Flexible Data Cons
- It can be complicated and troublesome to keep track of how much data you are using.
- Internet phone calls are sometimes expensive.
- You have to pay extra every time you run out of data.
Do I want unlimited data?
If all you care about is unlimited data, and lots of it, Rakuten Mobile is a good option for you. Rakuten has only one WiFi plan: Rakuten UN-LIMIT.
Basically, there is no limitation. You can use the mobile data as much as you want. The more you use, the more you pay. Perhaps the first contract of its kind in Japan, it received quite a lot of attention when it launched.
A word of Caution
Rakuten Mobile is run by Rakuten, the biggest E-commerce company in Japan. But their mobile business just started recently, in 2017.
This means that the network and WiFi system are still developing. Many netizens have pointed out that the signal is quite weak in underground locations or deep inside of buildings.
On the plus side, it’s easy to cancel a Rakuten contract, so there is very little risk. It is one you could try and check its accessibility in your own environment.
Rakuten also offers mobile phone service plans: Rakuten Mobile
Data plan: 3GB, 20GB or Unlimited
Data Costs: ￥1,078, ￥2,178 or ￥3,278, respectively
Phone calls: Free (but to give a call to a specific landline or “toll-free” landline number, etc, costs extra.)
Unlimited Data Pros
- The more you use, the more you have to pay.
- On the flip side, the less you use, the less you pay.
- There is nothing special you have to do to keep track.
Unlimited Data Cons
- Only a few companies offer this type of plan.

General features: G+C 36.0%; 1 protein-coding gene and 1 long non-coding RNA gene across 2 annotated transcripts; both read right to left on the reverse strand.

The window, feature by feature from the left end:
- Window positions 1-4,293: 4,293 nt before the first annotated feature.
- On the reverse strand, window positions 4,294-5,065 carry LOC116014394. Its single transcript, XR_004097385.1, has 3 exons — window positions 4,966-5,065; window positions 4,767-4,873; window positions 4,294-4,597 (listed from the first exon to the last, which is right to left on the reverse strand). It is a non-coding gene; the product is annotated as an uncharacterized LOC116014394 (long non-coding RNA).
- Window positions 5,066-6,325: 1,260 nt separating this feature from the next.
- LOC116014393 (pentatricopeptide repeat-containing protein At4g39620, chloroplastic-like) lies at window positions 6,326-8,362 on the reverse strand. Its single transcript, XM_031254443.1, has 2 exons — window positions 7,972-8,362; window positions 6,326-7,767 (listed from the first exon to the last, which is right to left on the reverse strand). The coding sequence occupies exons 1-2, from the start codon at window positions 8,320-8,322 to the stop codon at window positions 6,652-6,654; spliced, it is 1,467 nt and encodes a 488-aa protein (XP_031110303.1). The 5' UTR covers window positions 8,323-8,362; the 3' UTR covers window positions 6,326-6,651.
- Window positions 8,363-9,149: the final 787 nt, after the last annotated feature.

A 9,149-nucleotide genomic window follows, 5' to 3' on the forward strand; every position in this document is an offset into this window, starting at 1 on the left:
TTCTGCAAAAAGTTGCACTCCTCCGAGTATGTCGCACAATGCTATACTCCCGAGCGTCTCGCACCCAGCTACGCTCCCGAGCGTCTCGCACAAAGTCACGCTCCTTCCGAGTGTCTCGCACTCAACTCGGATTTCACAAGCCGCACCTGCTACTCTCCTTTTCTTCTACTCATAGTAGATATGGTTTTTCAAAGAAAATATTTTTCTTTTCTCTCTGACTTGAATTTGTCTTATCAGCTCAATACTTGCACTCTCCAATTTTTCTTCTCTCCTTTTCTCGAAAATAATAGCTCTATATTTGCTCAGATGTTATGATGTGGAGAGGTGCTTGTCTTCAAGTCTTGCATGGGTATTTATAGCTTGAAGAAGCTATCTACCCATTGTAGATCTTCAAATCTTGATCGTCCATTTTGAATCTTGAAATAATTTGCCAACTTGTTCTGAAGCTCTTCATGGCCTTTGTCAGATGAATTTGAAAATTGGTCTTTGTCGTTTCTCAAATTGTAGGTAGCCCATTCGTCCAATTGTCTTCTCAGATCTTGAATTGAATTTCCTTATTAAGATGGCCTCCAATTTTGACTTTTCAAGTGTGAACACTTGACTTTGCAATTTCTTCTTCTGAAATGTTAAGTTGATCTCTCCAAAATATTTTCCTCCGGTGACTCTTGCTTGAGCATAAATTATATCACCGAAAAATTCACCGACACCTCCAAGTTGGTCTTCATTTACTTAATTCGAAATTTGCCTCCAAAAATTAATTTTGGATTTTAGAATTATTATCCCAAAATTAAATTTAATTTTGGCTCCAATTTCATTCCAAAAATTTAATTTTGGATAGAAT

- Data gets added automatically when you run out, so consumers might end up with a higher bill than they bargained for.
What if I am undecided what to do?
Perhaps the most important tip is that it can be complicated and troublesome to make a phone contract in Japan, even for Japanese. If you have just started learning Japanese, it can be even more tricky.
Bottom line: if you are uncertain or stuck, we recommend you consult with your friends, university outreach officials, and so on.
Smartphones are no longer just a means of communication. They carry the information and calendars and contacts that are at the center of our life in modern society.
We hope this article will help you to find the ideal option to suit your needs.
What are some useful expressions?
携帯電話（けいたいでんわ｜keitai denwa) often shortened to keitai, a cell phone.
スマートフォン (smart phone) smartphone
契約 (けいやく | keiyaku) contract
クレジットカード（Kurejitto ka-do) credit card
電話する（でんわする| denwa suru) to make a phone call
電波（でんぱ｜denpa ) phone signal
Find other pieces on [How to Start Life in Japan] on JAPAN Forward.
Author: Simon Kagaya